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Psychosis expression in the general population may reflect a behavioral manifestation of the risk for psychotic disorder. It can be conceptualized as an interconnected system of psychotic and affective experiences; a so-called ‘symptom network’. Differences in demographics, as well as exposure to adversities and risk factors, may produce substantial heterogeneity in symptom networks, highlighting potential etiological divergence in psychosis risk.
To explore this idea in a data-driven way, we employed a novel recursive partitioning approach in the 2007 English National Survey of Psychiatric Morbidity (N = 7242). We sought to identify ‘network phenotypes’ by explaining heterogeneity in symptom networks through potential moderators, including age, sex, ethnicity, deprivation, childhood abuse, separation from parents, bullying, domestic violence, cannabis use, and alcohol.
Sex was the primary source of heterogeneity in symptom networks. Additional heterogeneity was explained by interpersonal trauma (childhood abuse and domestic violence) in women and domestic violence, cannabis use, ethnicity in men. Among women, especially those exposed to early interpersonal trauma, an affective loading within psychosis may have distinct relevance. Men, particularly those from minority ethnic groups, demonstrated a strong network connection between hallucinatory experiences and persecutory ideation.
Symptom networks of psychosis expression in the general population are highly heterogeneous. The structure of symptom networks seems to reflect distinct sex-related adversities, etiologies, and mechanisms of symptom-expression. Disentangling the complex interplay of sex, minority ethnic group status, and other risk factors may help optimize early intervention and prevention strategies in psychosis.
Childhood trauma (CT) is associated with an increased risk of mental health disorders; however, it is unknown whether this represents a diagnosis-specific risk factor for specific psychopathology mediated by structural brain changes. Our aim was to explore whether (i) a predictive CT pattern for transdiagnostic psychopathology exists, and whether (ii) CT can differentiate between distinct diagnosis-dependent psychopathology. Furthermore, we aimed to identify the association between CT, psychopathology and brain structure.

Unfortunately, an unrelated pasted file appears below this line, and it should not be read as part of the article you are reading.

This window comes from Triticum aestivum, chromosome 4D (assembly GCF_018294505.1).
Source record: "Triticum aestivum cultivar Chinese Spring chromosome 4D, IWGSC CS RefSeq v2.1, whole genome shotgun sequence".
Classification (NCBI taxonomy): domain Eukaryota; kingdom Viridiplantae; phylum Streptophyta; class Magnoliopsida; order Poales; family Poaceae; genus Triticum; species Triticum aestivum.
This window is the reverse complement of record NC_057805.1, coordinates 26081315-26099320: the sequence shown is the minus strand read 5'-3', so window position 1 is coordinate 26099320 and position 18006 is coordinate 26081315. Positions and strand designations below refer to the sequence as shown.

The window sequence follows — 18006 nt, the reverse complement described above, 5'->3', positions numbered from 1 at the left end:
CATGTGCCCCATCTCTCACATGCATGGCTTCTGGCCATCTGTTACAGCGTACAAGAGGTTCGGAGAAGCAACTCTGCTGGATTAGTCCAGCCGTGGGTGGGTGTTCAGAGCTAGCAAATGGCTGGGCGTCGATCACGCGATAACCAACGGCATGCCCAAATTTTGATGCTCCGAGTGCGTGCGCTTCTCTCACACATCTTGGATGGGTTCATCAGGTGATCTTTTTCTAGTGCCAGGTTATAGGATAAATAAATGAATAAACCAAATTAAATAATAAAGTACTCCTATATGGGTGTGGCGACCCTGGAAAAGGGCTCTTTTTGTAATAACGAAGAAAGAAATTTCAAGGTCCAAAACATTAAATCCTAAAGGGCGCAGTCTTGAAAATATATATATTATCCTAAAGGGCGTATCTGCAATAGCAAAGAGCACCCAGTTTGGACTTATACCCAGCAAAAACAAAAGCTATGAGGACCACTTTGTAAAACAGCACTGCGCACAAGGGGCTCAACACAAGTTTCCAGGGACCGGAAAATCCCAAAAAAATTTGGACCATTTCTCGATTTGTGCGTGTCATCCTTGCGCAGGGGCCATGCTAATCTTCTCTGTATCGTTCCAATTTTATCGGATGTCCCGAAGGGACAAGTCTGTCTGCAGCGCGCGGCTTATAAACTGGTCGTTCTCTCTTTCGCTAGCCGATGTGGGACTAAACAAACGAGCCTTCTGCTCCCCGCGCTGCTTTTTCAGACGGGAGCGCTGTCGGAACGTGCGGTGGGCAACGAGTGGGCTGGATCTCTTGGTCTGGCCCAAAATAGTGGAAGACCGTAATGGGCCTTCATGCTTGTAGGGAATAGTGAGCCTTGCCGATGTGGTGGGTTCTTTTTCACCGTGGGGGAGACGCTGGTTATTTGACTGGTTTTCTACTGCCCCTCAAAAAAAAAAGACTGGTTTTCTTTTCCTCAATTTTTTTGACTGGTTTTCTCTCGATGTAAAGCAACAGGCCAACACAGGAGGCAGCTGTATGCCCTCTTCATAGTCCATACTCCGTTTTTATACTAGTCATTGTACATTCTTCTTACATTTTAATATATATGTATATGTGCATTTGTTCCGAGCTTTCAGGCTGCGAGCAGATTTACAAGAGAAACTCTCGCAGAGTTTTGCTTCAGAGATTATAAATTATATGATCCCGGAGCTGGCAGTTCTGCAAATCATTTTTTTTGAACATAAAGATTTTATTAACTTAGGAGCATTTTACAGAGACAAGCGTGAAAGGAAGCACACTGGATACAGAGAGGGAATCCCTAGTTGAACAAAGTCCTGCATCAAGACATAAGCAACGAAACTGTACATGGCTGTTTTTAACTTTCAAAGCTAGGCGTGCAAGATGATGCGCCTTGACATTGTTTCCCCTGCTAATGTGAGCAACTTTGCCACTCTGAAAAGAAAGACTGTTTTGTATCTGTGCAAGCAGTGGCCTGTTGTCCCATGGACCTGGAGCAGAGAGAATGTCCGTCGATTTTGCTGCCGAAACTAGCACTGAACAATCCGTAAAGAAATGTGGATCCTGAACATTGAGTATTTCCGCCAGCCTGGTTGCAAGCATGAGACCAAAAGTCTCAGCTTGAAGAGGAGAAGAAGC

We used multivariate pattern analysis in data from 643 participants of the Personalised Prognostic Tools for Early Psychosis Management study (PRONIA), including healthy controls (HC), recent onset psychosis (ROP), recent onset depression (ROD), and patients clinically at high-risk for psychosis (CHR). Participants completed structured interviews and self-report measures including the Childhood Trauma Questionnaire, SCID diagnostic interview, BDI-II, PANSS, Schizophrenia Proneness Instrument, Structured Interview for Prodromal Symptoms and structural MRI, analyzed by voxel-based morphometry.
(i) Patients and HC could be distinguished by their CT pattern with a reasonable precision [balanced accuracy of 71.2% (sensitivity = 72.1%, specificity = 70.4%, p ≤ 0.001]. (ii) Subdomains ‘emotional neglect’ and ‘emotional abuse’ were most predictive for CHR and ROP, while in ROD ‘physical abuse’ and ‘sexual abuse’ were most important. The CT pattern was significantly associated with the severity of depressive symptoms in ROD, ROP, and CHR, as well as with the PANSS total and negative domain scores in the CHR patients. No associations between group-separating CT patterns and brain structure were found.
These results indicate that CT poses a transdiagnostic risk factor for mental health disorders, possibly related to depressive symptoms. While differences in the quality of CT exposure exist, diagnostic differentiation was not possible suggesting a multi-factorial pathogenesis.
Experiences of childhood trauma (CT) are associated with increased psychological vulnerability. Past research suggests that CT might alter stress processing with a subsequent negative impact on mental health. However, it is currently unclear how different domains of CT exert effects on specific subjective experiences of stress during adulthood.
In the present study, we used network analysis to explore the complex interplay between distinct domains of CT and perceived stress in a large, general-population sample of middle-aged adults (N = 1252). We used a data-driven community-detection algorithm to identify strongly connected subgroups of items within the network. To assess the replicability of the findings, we repeated the analyses in a second sample (N = 862). Combining data from both samples, we evaluated network differences between men (n = 955) and women (n = 1159).
Results indicate specific associations between distinct domains of CT and perceived stress. CT domains reflecting a dimension of deprivation, i.e. experiences of neglect, were associated exclusively to a stress network community representing low perceived self-efficacy. By contrast, CT associated with threat, i.e. experiences of abuse, was specifically related to a stress community reflecting perceived helplessness. Our results replicated with high accordance in the second sample. We found no difference in network structure between men and women, but overall a stronger connected network in women.
Our findings emphasize the unique role of distinct domains of CT in psychological stress processes in adulthood, implying opportunities for targeted interventions following distinct domains of CT.
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